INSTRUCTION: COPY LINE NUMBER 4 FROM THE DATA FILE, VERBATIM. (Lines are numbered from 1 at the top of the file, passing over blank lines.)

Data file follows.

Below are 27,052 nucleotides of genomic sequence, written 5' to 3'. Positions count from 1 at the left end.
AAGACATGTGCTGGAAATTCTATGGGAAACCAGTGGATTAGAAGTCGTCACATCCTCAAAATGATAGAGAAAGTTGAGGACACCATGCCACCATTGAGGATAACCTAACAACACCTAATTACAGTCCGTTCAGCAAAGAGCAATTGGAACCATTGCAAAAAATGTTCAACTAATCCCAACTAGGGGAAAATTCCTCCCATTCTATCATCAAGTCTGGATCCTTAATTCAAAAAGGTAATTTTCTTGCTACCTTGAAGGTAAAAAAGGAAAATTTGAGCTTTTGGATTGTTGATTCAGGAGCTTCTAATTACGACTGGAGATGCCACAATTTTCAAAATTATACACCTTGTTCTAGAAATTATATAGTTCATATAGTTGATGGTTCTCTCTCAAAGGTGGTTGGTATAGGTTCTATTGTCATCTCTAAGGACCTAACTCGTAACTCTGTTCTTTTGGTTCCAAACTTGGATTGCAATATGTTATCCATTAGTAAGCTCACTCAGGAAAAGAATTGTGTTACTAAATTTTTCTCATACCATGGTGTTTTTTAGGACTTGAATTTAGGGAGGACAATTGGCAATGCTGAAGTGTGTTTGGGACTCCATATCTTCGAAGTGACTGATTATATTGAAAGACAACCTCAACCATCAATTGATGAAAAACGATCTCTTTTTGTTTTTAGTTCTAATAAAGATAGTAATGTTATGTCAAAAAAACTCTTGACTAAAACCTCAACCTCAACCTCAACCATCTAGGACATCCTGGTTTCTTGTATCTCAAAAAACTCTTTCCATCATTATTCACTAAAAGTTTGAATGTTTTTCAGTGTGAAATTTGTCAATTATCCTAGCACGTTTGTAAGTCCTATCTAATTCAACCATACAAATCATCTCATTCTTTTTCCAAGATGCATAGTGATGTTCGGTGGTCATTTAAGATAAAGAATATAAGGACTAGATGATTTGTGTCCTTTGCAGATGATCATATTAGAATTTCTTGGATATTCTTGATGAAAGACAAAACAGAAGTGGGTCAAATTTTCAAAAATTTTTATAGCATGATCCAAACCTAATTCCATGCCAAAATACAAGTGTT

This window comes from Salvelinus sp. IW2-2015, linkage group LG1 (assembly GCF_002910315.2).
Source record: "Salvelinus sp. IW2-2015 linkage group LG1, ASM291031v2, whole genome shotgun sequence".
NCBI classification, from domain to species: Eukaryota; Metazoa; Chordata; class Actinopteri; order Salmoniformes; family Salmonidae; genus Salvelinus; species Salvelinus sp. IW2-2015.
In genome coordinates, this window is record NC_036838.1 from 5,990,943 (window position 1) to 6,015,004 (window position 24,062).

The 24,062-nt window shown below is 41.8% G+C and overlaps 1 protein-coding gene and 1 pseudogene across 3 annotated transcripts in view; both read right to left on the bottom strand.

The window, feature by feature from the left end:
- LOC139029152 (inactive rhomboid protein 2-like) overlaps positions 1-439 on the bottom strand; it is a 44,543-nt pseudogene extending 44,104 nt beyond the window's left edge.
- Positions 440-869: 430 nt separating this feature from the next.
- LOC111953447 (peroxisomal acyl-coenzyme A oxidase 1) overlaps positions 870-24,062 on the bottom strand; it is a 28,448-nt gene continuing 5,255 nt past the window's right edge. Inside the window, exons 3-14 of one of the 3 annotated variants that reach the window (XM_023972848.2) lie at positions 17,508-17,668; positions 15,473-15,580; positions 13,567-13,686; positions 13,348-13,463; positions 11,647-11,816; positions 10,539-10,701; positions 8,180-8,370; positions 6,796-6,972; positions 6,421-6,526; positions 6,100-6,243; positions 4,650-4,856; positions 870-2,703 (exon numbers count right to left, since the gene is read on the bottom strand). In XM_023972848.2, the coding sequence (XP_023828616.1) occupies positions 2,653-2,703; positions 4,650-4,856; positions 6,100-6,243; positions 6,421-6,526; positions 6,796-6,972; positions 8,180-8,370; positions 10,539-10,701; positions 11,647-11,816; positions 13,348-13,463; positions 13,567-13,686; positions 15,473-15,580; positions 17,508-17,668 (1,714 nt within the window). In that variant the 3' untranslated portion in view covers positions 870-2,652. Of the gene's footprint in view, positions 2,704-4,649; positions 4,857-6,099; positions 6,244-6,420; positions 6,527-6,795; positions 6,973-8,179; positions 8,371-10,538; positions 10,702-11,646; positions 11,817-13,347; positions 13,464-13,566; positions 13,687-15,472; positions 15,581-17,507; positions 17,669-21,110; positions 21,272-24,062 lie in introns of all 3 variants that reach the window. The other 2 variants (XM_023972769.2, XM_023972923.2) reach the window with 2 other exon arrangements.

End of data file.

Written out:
Source record: "Salvelinus sp. IW2-2015 linkage group LG1, ASM291031v2, whole genome shotgun sequence".